Affiliations: Hanna Neumann Building, The Australian National University, ACT, Australia | Tel.: +61 4 0026 2577; E-mail: [email protected]
Corresponding author: The Australian National University, ACT, Australia. Tel.: +61 4 0026 2577; E-mail: [email protected].
Abstract: Differential privacy (DP) has emerged in the computer science literature as a measure of the impact on an individual’s privacy resulting from the publication of a statistical output such as a frequency table. This paper provides an introduction to DP for official statisticians and discuss its relevance, benefits and challenges from a National Statistical Organisation (NSO) perspective. We motivate our study by examining how privacy is evolving in the era of big data and how this might prompt a shift from traditional statistical disclosure techniques used in official statistics – which are generally applied on a cell-by-cell or table-by-table basis – to formal privacy methods, like DP, which are applied from a perspective encompassing the totality of the outputs generated from a given dataset. We identify an important interplay between DP’s holistic privacy risk measure and the difficulty for NSOs in implementing DP, showing that DP’s major advantage is also DP’s major challenge. This paper provides new work addressing two key DP research areas for NSOs: DP’s application to survey data and its incorporation within the Five Safes framework.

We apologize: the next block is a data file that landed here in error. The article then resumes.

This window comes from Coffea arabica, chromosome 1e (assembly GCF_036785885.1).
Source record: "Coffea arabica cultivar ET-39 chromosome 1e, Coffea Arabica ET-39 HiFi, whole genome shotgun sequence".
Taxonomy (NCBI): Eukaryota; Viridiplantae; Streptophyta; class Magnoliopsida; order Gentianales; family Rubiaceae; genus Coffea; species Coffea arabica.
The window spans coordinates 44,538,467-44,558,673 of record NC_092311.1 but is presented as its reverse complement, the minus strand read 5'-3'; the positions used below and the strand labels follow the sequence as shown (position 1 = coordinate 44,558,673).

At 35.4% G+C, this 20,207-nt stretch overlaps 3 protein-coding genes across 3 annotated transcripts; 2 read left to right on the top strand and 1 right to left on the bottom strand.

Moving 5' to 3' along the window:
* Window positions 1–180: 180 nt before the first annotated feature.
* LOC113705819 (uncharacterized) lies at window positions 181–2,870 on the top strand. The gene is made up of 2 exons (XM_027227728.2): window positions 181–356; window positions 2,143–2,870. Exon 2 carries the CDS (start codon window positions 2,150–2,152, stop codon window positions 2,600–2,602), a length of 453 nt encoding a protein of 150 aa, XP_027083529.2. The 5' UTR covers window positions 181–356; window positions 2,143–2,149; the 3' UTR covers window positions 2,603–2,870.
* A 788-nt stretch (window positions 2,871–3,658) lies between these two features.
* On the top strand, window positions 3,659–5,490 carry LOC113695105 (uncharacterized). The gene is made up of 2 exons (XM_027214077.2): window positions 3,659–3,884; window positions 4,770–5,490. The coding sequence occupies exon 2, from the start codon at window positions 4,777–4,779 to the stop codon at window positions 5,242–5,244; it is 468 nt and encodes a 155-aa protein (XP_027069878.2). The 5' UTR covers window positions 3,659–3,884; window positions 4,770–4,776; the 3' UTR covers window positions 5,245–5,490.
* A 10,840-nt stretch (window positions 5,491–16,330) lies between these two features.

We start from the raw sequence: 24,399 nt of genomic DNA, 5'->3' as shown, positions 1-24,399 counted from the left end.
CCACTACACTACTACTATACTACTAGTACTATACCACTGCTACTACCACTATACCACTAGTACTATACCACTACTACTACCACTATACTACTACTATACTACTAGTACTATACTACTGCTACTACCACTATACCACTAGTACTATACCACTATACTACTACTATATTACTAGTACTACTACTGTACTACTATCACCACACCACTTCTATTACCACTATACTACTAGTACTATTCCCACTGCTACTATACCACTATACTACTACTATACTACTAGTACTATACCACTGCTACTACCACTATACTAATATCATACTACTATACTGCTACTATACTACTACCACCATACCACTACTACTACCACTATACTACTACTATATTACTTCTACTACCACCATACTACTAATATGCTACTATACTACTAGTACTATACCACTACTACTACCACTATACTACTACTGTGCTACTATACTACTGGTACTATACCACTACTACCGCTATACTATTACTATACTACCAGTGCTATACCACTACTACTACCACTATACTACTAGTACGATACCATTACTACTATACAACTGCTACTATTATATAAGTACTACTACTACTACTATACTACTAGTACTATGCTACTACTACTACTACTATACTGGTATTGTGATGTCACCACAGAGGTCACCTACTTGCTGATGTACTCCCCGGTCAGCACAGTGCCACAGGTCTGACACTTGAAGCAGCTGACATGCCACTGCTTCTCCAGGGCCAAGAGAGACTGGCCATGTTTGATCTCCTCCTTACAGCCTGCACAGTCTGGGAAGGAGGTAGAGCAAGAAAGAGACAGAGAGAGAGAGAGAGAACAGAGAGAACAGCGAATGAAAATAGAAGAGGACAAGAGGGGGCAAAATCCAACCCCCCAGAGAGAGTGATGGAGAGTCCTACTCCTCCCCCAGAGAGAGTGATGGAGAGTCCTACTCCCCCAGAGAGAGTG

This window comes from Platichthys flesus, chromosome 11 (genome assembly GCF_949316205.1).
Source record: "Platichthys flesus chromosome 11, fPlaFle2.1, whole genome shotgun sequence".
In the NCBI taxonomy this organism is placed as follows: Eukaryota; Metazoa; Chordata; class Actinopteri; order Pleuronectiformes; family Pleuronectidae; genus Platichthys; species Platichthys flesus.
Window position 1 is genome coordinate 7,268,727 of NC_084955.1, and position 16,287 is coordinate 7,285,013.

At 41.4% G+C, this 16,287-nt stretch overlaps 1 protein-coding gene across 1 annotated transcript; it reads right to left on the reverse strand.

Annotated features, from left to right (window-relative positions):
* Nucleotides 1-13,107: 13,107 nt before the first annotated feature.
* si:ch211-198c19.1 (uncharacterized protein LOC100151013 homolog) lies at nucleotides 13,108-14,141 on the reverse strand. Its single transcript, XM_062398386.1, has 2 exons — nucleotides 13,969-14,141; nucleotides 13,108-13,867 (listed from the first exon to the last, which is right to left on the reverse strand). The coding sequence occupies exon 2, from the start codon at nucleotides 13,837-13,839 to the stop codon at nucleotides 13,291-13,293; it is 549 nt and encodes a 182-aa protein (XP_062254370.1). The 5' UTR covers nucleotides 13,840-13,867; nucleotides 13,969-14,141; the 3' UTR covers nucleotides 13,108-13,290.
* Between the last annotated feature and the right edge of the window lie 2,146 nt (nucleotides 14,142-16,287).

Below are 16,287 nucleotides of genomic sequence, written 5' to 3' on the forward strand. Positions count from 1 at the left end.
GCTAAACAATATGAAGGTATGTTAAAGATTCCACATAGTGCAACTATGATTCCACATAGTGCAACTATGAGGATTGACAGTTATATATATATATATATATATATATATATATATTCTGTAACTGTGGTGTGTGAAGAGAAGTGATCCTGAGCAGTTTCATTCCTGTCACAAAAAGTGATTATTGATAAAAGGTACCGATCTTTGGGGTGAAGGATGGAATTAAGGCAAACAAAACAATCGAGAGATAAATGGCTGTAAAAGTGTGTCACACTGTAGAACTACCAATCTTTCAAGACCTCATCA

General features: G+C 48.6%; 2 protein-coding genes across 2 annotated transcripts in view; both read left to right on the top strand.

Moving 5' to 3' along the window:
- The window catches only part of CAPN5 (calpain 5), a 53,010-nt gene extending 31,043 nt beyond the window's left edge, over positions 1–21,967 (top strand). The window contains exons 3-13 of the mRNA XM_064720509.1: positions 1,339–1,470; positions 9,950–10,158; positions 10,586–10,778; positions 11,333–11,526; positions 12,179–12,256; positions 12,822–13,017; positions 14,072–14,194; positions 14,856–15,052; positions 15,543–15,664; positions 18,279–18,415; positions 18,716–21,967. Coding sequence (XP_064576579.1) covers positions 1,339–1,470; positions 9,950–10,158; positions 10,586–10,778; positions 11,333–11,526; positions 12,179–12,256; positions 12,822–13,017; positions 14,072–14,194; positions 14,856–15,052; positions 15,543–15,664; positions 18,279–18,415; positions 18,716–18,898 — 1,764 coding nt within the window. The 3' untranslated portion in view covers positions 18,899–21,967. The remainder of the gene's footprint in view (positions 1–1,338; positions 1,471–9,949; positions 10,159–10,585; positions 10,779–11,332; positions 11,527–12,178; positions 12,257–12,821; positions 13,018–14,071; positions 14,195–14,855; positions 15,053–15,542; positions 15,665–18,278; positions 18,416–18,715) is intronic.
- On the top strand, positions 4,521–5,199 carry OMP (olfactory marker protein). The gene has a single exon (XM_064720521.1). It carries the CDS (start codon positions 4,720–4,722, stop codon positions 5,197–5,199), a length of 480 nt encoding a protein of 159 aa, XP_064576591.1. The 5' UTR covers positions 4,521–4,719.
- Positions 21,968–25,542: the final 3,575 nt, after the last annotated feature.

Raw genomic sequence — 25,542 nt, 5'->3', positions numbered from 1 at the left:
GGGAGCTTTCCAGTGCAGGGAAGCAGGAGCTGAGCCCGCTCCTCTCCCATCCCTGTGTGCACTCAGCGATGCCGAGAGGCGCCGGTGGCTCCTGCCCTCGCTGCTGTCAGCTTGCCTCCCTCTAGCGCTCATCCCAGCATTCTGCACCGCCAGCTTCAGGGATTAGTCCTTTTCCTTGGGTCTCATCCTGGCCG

Keywords: Data privacy, statistical disclosure control